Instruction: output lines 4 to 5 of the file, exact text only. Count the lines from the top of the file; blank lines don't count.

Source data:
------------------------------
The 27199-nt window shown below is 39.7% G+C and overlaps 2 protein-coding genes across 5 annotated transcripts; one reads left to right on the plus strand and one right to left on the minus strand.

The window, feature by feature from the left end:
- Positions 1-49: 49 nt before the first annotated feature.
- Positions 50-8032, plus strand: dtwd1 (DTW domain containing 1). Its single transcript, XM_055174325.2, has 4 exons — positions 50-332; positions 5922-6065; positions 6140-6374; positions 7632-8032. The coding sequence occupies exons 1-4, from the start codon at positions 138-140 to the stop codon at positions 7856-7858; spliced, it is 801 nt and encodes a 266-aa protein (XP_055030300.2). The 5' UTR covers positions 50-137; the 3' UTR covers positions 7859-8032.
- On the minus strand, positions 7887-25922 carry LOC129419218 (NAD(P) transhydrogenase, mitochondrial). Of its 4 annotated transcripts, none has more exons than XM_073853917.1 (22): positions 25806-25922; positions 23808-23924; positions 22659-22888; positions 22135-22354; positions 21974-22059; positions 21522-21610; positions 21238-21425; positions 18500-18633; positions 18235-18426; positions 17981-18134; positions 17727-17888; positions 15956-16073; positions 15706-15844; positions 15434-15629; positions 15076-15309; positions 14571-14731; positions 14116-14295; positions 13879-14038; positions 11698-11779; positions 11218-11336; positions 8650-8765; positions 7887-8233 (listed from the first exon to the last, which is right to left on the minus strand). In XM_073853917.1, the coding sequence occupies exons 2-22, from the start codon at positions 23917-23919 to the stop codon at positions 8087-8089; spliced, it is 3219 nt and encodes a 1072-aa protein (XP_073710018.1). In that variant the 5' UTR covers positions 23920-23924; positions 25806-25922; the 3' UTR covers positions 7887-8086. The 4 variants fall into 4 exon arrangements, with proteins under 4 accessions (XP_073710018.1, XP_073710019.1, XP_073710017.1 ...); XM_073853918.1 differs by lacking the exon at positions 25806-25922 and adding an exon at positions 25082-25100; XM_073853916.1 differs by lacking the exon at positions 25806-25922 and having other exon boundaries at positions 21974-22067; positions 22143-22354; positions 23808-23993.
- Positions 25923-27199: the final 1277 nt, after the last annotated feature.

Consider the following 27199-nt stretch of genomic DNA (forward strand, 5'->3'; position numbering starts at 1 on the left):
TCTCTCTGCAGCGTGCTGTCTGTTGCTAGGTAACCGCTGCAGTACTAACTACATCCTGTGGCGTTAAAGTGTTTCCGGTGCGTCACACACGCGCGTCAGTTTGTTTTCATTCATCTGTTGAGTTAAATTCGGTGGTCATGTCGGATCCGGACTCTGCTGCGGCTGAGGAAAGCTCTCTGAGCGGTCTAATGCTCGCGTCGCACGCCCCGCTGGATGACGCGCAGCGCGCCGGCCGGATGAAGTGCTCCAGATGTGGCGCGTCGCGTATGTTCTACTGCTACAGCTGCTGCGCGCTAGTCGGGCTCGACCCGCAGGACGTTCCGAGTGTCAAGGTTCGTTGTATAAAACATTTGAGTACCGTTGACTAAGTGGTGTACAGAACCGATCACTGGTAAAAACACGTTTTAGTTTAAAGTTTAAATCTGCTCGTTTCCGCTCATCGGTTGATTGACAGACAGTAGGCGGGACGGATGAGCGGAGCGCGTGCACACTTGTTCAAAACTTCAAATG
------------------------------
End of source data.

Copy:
- Positions 50-8032, plus strand: dtwd1 (DTW domain containing 1). Its single transcript, XM_055174325.2, has 4 exons — positions 50-332; positions 5922-6065; positions 6140-6374; positions 7632-8032. The coding sequence occupies exons 1-4, from the start codon at positions 138-140 to the stop codon at positions 7856-7858; spliced, it is 801 nt and encodes a 266-aa protein (XP_055030300.2). The 5' UTR covers positions 50-137; the 3' UTR covers positions 7859-8032.
- On the minus strand, positions 7887-25922 carry LOC129419218 (NAD(P) transhydrogenase, mitochondrial). Of its 4 annotated transcripts, none has more exons than XM_073853917.1 (22): positions 25806-25922; positions 23808-23924; positions 22659-22888; positions 22135-22354; positions 21974-22059; positions 21522-21610; positions 21238-21425; positions 18500-18633; positions 18235-18426; positions 17981-18134; positions 17727-17888; positions 15956-16073; positions 15706-15844; positions 15434-15629; positions 15076-15309; positions 14571-14731; positions 14116-14295; positions 13879-14038; positions 11698-11779; positions 11218-11336; positions 8650-8765; positions 7887-8233 (listed from the first exon to the last, which is right to left on the minus strand). In XM_073853917.1, the coding sequence occupies exons 2-22, from the start codon at positions 23917-23919 to the stop codon at positions 8087-8089; spliced, it is 3219 nt and encodes a 1072-aa protein (XP_073710018.1). In that variant the 5' UTR covers positions 23920-23924; positions 25806-25922; the 3' UTR covers positions 7887-8086. The 4 variants fall into 4 exon arrangements, with proteins under 4 accessions (XP_073710018.1, XP_073710019.1, XP_073710017.1 ...); XM_073853918.1 differs by lacking the exon at positions 25806-25922 and adding an exon at positions 25082-25100; XM_073853916.1 differs by lacking the exon at positions 25806-25922 and having other exon boundaries at positions 21974-22067; positions 22143-22354; positions 23808-23993.